Out of the Lab: Fiber Dispels Dispersion
French and Indian researchers have developed a fiber that could slash the cost of correcting for dispersion -- an effect that smudges high-speed data pulses as they travel down a fiber.
Jean-Louis Auguste and his colleagues at IRCOM, an R&D laboratory based at the University of Limoges, in collaboraton with a group of scientists at the Indian Institute of Technology at New Delhi in India and the the University of Nice in France, have designed and tested a dispersion compensating fiber (DCF) that works 20 times as well as commercially available DCF, they claim.
The development means that service providers need a lot less fiber to deal with dispersion problems, and that adds up to big savings. To understand why, it's necessary to come to grips with what dispersion is, why it threatens to become a big problem in optical nets, and how it can be cured.
Each pulse of light sent over fiber is formed from a small range of frequencies. As some frequencies travel slightly faster than others, the pulse broadens out over distance until it merges with its neighbors.
At bit rates of 2.5 Gbit/s and below, the effect is small. At 10 Gbit/s, dispersion can be overcome with modern fiber design -- though ripping out old fiber and installing new is not usually a sensible option. But in the next generation of systems supporting 40 Gbit/s, dispersion is something every operator will have to deal with. Even with the most up-to-date fibers, 40 Gbit/s systems will require pulse reshaping every 30 kilometers.
There are several methods for reversing dispersion. The most popular is the use of so-called dispersion compensating fiber (DCF). Typically, 5 to 10km of DCF must be added to a fiber span in order to recover the signal. The bad news is that this adds to attenuation (loss of optical power) in the link, which must be compensated for with expensive optical amplifiers.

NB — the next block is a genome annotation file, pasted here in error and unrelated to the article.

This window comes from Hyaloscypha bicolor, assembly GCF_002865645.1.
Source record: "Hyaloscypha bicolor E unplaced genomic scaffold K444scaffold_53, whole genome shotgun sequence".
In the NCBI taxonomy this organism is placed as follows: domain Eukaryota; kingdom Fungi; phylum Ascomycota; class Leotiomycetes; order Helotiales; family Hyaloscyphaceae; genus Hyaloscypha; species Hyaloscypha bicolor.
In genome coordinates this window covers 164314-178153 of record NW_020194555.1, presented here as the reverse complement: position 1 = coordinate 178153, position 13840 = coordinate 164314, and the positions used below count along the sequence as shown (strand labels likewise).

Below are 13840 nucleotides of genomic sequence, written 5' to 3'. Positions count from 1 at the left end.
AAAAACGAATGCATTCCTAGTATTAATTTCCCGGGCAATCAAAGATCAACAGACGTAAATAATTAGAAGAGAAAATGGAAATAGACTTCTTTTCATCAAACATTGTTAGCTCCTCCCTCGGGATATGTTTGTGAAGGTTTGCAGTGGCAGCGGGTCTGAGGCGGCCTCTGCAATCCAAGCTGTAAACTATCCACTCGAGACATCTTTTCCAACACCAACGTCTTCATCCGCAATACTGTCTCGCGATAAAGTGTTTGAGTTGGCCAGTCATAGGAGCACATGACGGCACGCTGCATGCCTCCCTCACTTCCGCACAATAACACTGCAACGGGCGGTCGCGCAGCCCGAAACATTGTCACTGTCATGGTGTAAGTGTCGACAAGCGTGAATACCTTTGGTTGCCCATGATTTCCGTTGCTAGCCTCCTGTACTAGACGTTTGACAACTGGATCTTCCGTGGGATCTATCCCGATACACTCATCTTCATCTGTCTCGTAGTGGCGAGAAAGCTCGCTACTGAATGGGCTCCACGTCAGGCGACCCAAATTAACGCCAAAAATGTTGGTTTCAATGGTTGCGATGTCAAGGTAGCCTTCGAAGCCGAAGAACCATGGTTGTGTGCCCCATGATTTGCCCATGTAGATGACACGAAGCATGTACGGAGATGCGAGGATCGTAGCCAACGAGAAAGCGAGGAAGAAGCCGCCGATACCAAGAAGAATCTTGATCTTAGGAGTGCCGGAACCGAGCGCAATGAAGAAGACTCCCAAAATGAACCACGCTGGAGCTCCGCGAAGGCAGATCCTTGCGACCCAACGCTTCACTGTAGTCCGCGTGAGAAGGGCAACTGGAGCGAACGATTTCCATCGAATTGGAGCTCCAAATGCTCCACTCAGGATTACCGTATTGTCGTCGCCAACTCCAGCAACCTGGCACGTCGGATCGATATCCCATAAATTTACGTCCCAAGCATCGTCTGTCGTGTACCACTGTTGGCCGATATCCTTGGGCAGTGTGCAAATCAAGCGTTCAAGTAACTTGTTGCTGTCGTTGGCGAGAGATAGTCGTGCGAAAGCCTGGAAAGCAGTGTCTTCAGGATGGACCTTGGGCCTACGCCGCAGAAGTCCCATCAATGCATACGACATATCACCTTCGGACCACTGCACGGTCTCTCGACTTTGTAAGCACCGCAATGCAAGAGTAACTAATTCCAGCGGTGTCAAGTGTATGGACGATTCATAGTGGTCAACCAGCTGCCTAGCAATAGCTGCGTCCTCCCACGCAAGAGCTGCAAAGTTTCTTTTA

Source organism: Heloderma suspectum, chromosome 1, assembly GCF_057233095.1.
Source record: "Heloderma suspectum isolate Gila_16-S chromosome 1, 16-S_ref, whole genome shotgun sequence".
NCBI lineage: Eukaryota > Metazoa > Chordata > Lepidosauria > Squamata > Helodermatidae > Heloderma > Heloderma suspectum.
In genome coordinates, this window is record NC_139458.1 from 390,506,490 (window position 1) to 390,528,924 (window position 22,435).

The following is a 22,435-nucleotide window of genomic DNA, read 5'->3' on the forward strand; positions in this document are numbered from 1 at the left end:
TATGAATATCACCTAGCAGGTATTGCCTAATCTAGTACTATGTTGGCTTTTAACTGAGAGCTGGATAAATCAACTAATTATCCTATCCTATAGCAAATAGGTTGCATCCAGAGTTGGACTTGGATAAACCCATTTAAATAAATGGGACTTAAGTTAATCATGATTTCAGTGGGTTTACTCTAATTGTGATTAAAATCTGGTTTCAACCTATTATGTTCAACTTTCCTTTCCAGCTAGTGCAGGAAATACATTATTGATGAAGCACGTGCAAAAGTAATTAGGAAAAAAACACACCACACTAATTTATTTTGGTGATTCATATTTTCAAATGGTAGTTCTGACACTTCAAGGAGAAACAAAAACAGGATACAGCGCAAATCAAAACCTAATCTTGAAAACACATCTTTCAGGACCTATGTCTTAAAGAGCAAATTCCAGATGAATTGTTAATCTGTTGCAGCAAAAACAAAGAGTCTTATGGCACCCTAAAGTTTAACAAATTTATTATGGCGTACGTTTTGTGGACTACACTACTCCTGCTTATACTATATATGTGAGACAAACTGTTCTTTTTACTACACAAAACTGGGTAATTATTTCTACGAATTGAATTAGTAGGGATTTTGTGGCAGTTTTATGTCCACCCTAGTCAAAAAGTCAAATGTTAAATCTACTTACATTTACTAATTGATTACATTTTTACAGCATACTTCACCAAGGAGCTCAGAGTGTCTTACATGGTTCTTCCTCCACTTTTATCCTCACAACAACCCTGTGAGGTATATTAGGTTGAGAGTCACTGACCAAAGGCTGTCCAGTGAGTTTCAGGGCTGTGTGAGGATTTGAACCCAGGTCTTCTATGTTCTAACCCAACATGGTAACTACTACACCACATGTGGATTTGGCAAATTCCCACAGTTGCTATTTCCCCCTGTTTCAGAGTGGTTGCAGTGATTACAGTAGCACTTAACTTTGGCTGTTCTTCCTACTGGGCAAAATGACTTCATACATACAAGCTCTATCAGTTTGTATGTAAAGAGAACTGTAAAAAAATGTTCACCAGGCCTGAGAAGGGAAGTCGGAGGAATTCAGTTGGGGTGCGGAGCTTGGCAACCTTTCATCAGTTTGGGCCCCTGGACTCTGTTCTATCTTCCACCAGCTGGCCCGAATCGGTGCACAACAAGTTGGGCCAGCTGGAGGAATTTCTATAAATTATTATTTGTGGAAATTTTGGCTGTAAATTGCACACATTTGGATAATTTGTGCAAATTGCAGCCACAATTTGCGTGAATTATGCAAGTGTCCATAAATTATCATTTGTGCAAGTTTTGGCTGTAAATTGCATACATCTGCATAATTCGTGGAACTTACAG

At first glance, the design of IRCOM’s fiber doesn’t seem that unusual. It bears similarities to triple-clad DCF, which comprises a core (with a very high refractive index) and three cladding layers (with low, high, and intermediate refractive indices). The difference is that IRCOM’s fiber has four cladding layers.
At short wavelengths, the fiber behaves like an ordinary fiber, guiding light in the central core. But at a particular wavelength -- chosen by the researchers to be 1550 nanometers -- weird things start to happen. Light from the central core starts to leak into the ring of high index material in the cladding, which becomes a second annular core that guides light through the fiber. When that happens, the dispersion takes a nosedive.
IRCOM says its fiber has a dispersion of -1800 picoseconds per nanometer per kilometer, about 20 times greater than current DCF.
“It’s an impressive result,” says Lars Grüner-Neilsen, project manager for fiber R&D at Lucent Technologies Denmark, where Lucent manufactures its speciality fibers, including DCF. But there are other issues to consider, he warns. Can the fiber handle multiple wavelengths? Can it be spliced with low losses?
The results from IRCOM begin to answer these questions, but only a systems experiment will tell the whole story.
Because the dispersion behaviour is linked to a wavelength-specific phenomenon, the region of high negative dispersion is confined to a narrow band of wavelengths. Auguste says that IRCOM is working with fiber manufacturers to determine the applications to DWDM (dense wavelength-division multiplexing).
”Our results on losses are interesting,” says Auguste. Splice losses of 1 to 2 dB were achieved, which are comparable to splice losses between standard singlemode fiber and run-of-the-mill DCF, he says. And at most wavelengths, the propagation losses are also equivalent to standard fibers. But at the key wavelength at which the fiber shows high negative dispersion, the propagation losses increase dramatically. It’s an issue that Auguste hopes will go away because the fiber will be used in short lengths.
IRCOM reported the findings in the journal Electronics Letters. The paper was co-authored by scientists from the Indian Institute of Technology in Delhi, who proposed the original fiber design, and LMPC at the University of Nice, who manufactured fiber preforms.
This collaboration is under the aegis of the Indo-French Centre for the Promotion of Advanced Research (IFCPAR), a bilateral instrument of cooperation in science and technology between France and India established in 1987.
-- Pauline Rigby, Senior Editor, Light Reading http://www.lightreading.com